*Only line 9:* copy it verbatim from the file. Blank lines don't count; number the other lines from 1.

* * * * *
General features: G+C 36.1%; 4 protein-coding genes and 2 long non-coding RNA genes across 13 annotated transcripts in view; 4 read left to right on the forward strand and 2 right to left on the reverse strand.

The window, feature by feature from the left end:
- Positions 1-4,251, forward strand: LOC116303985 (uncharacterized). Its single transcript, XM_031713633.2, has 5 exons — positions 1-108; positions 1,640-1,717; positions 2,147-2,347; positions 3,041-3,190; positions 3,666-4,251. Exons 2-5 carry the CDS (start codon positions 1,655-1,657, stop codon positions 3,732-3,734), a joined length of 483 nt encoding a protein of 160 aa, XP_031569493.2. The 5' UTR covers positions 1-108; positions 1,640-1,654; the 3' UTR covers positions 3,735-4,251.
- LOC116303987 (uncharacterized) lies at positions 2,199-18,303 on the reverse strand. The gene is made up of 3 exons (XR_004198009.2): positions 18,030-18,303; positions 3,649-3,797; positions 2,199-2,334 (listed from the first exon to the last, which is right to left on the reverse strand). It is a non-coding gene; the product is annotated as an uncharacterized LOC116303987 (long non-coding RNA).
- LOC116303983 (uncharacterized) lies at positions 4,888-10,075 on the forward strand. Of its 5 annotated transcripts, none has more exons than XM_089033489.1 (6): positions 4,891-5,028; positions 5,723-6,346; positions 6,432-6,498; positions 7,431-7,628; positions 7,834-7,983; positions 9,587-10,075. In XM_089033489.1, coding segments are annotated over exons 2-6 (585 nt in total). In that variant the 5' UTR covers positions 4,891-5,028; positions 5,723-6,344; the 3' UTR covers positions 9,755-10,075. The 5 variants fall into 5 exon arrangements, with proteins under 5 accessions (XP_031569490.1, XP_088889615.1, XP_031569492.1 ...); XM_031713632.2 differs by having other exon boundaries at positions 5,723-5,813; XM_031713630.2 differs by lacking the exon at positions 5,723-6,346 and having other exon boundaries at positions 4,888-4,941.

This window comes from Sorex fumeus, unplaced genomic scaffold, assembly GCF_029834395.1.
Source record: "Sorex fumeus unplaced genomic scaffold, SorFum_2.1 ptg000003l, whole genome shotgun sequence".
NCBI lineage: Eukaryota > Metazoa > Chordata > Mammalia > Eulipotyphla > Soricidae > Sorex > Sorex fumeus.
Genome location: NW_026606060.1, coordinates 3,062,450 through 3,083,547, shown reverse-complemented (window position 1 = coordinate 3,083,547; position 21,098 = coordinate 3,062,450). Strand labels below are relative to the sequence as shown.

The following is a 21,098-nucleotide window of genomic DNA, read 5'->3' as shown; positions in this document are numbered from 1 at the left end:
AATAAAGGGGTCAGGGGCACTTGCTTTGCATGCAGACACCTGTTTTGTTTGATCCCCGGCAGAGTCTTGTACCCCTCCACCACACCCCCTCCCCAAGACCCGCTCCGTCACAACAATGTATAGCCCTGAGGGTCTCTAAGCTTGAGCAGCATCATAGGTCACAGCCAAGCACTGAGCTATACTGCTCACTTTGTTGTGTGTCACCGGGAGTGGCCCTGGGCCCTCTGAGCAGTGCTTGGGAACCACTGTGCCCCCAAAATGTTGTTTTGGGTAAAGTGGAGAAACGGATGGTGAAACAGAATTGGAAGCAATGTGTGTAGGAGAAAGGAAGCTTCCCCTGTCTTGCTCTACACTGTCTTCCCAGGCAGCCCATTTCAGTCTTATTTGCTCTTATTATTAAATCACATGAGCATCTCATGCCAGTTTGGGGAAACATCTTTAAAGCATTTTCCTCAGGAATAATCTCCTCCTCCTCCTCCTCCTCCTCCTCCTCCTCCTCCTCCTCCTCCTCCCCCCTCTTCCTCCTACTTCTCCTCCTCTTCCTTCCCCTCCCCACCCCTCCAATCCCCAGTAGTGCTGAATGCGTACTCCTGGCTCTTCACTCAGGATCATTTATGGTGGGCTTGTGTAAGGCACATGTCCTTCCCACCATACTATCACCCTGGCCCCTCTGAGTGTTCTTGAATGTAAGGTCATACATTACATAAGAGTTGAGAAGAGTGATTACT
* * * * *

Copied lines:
Genome location: NW_026606060.1, coordinates 3,062,450 through 3,083,547, shown reverse-complemented (window position 1 = coordinate 3,083,547; position 21,098 = coordinate 3,062,450). Strand labels below are relative to the sequence as shown.